4 Months - You can follow the example of Suzanne Marr, who is opening up her home, her heart and her family to host exchange student Betina Barbalat. This is a wonderful Mitzvah that she is able to share our culture with Betina and for Betina to share her culture with us. I hope you all get the chance to meet with her while she is staying here with Suzanne.
A Lifetime - This is the story of a woman named Sonya, who escaped from Germany during the Holocaust. Her entire family had been taken away by the SS. She made her way to New York City, where she found work doing needlework in a large department store. But she had closed herself off to the world. She did her work efficiently and quietly, never speaking to any of the other women who sat near her.
One day while sitting in the lunch room, Mrs. Stein, who was on the refugee assistance committee, sat down and spoke to Sonya. "We have two children from Germany, who have been through so much, the girl is 10 and the boy is 7. They need a home, not just a place to live, but a home.
Sonya thought, 10 and 7, those are the ages her niece and nephew would be now, but Sonya thought they would remind her too much of what was taken from her. And she replied, "I cannot."
Mrs. Stein asked if she would think about it overnight. Sonya said "No I can not." She went home, and for the first time since she had arrived from Germany, she started to cry. She went to her closet and found 3 old family photos, her husband, her son and her sister. It hurt to look at them, but it also brought comfort to her. And she knew it was time to start reaching out to other people. She slept peacefully for the first time in a long time.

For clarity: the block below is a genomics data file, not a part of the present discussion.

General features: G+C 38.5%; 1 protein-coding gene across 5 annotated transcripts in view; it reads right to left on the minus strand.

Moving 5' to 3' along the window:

The next day, she saw Mrs. Stein and asked if the children still needed a home, and when Mrs. Stein replied "Yes," Sonya said she would share her home with them. Mrs. Stein said she would bring them over later that evening.
When Mrs. Stein brought them to Sonya's apartment, the two children looked so ragamuffin and sad, but there was something familiar about them that tugged at her.
"Sonya," said Mrs. Stein, "this is Liese and Karl." These were the names of her niece and nephew, but it couldn't be. Miracles like this don't happen. Sonya had a puzzled look on her face.
Mrs. Stein noticed and asked "Sonya, is something wrong?"
Sonya shook her head, still staring. The girl lifted her eyes, wide and dark, wrenchingly familiar. It was as is she was searching Sonya's face, too. And then the boy cried out.
Karl, asked Mrs. Stein, "Are you all right?"
The boy pointed a trembling hand towards the three pictures Sonya had set out the night before. He ran towards the bureau, grabbed up the picture of Sonya's sister, held it to his heart and cried "Mama!"
So today, I urge you to open your heart, take chances, seek to help those who need the help the most. While doing this, I am sure that you will find that the people who get the most benefit out of your helpfulness will be those closest to you.
Copyright © 2010 Jewish Center of Northwest Jersey
Last updated: October 24, 2010
Last updated: October 24, 2010